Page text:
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Kristin Thompson Says ‘Gravity’ Is Better Than ‘2001’ and ‘Napoleon’

Kristin Thompson Says 'Gravity' Is Better Than '2001' and 'Napoleon'

Those who see Alfonso Cuaron’s Gravity as a game-changer gained a powerful ally today in Kristin Thompson, who with husband David Bordwell co-authored the foundational text, Film Art: An Introduction. Thompson, who also wrote a book on Peter Jackson’s Lord of the Rings cycle, is a formalist critic, but her first post (of two) on the film focus on the film’s story, especially the way it uses classical conventions to make viewers more at ease with its technical innovations, which will be the subject of her second post.

David and I have often claimed that Hollywood cinema has a certain tolerance for novelty, innovation, and even experiment, but that such departures from convention are usually accompanied by a strong classical story to motivate the strangeness for popular audiences. (This assumption is central to our e-book on Christopher Nolan.)  Gravity has such a story, though Cuaron is remarkably successful at minimizing its prominence. The film’s construction privileges excitement, suspense, rapid action, and the universally remarked-upon sense of immersion alongside the character in a situation of disorienting weightlessness and constant change.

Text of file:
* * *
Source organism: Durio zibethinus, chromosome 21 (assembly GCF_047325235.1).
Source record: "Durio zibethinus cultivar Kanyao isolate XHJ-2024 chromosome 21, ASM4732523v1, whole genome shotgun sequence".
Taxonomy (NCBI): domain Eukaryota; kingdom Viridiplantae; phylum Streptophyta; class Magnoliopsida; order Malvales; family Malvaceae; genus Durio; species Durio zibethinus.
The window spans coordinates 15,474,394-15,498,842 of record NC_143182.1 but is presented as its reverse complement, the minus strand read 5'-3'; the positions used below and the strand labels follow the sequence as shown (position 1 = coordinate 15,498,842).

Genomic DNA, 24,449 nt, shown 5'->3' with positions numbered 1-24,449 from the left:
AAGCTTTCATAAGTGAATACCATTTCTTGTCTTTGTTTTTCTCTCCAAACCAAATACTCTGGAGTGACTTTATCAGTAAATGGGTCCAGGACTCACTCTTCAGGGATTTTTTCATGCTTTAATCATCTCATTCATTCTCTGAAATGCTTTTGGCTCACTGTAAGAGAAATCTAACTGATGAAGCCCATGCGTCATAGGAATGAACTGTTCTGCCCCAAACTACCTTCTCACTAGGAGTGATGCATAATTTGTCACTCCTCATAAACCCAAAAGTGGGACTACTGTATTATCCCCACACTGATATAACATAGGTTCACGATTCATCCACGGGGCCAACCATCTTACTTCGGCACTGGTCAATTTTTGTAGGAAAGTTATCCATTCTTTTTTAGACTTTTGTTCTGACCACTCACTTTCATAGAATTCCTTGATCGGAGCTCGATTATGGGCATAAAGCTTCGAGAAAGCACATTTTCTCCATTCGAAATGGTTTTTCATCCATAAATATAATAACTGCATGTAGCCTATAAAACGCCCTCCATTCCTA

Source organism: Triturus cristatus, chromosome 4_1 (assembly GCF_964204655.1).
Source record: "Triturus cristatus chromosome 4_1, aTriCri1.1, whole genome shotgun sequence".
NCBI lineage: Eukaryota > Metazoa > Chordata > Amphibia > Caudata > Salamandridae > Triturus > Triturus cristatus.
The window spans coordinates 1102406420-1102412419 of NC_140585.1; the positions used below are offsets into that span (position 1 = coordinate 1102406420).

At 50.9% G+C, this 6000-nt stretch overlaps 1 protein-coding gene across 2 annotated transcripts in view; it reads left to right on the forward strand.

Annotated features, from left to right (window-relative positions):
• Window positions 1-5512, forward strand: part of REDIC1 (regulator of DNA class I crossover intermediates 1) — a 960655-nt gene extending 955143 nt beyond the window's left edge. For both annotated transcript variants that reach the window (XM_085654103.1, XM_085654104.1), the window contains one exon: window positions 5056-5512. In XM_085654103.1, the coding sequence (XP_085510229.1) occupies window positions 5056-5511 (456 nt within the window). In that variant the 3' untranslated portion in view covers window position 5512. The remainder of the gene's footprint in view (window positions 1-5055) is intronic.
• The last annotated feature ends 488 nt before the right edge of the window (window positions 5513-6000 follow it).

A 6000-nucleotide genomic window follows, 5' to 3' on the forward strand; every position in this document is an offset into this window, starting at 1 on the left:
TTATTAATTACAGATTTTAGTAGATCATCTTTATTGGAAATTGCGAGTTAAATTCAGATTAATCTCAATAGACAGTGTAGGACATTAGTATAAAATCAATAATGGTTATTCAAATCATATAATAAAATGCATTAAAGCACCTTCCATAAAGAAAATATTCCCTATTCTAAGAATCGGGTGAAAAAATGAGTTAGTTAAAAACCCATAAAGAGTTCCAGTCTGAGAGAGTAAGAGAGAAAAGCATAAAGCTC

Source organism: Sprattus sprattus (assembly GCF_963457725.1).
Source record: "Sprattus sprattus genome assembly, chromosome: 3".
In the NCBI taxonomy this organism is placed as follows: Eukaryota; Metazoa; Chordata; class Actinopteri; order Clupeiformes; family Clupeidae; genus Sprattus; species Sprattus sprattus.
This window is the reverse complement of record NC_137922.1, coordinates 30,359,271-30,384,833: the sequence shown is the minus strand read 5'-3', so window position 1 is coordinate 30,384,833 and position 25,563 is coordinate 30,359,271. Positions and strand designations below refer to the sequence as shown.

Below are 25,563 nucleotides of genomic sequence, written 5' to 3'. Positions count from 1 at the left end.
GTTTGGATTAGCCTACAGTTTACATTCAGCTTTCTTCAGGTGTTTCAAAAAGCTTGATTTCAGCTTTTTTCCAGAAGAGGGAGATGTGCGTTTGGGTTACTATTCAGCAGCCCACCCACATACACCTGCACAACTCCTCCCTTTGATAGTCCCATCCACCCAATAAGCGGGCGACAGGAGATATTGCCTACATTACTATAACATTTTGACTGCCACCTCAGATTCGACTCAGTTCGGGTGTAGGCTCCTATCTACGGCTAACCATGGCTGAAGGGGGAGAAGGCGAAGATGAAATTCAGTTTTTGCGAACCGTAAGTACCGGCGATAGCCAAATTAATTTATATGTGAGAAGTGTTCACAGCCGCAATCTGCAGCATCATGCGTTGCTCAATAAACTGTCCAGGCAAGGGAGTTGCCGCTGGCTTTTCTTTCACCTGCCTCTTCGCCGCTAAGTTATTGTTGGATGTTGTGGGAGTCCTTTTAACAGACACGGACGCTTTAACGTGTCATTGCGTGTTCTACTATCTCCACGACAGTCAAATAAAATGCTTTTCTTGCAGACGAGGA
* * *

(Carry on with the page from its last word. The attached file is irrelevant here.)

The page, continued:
Thompson also throws in with those who see Gravity drawing heavily on the history of experimental filmmakers like Michael Snow and Jordan Belson — more successfully, she adds, than past narrative/avant-garde hybrids as Stanley Kubrick’s 2001: A Space Odyssey and Abel Gance’s Napoleon. (Here we pause briefly to let the screaming die down.) On first viewing, I felt that Gravity fell between two stools: It either needed to embrace minimalism more fully and cut out the expositional monologues — which I admit would have been a practical impossibility given the restrictions imposed by its budget — or work up a more sustained narrative and not just the signposts of one. But Thompson argues that Cuaron masterfully balances Hollywood classicism and aesthetic ground-breaking, at length and with exquisite precision, throwing the film’s detractors back on their heels.

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The film industry is desperate to prove to itself and everybody else that it is growing and not on the decline and they employ all manner of critics, website editors, hack directors, etc. to help them sell this.


Gravity, whilst technically impressive, faded from my memory after 24 hours. 2001 A Space Odyssey is still going strong after 40 years.

A rather strange case of hyperbole going on here methinks.


you're educated. how can you think gravity is anything but rubbish

Kristin Thompson

I appreciate the extra traffic your link is sending my blog entry. On the other hand, I wish you had used a different headline for your piece. The headline singles out a parenthetical remark that has nothing to do with the argument of my essay. I included the remark only because I was quoting J. Hoberman's comments about GRAVITY's experimental qualities. I wanted to signal that, while I agree with his comments in general, I don't wish to suggest that I consider all of the films he mentions to be as significant as he does. Moreover, the headline highlights something that your essay barely mentions. I would prefer that people who read my entry focus on its main points, not a provocative but incidental aside.

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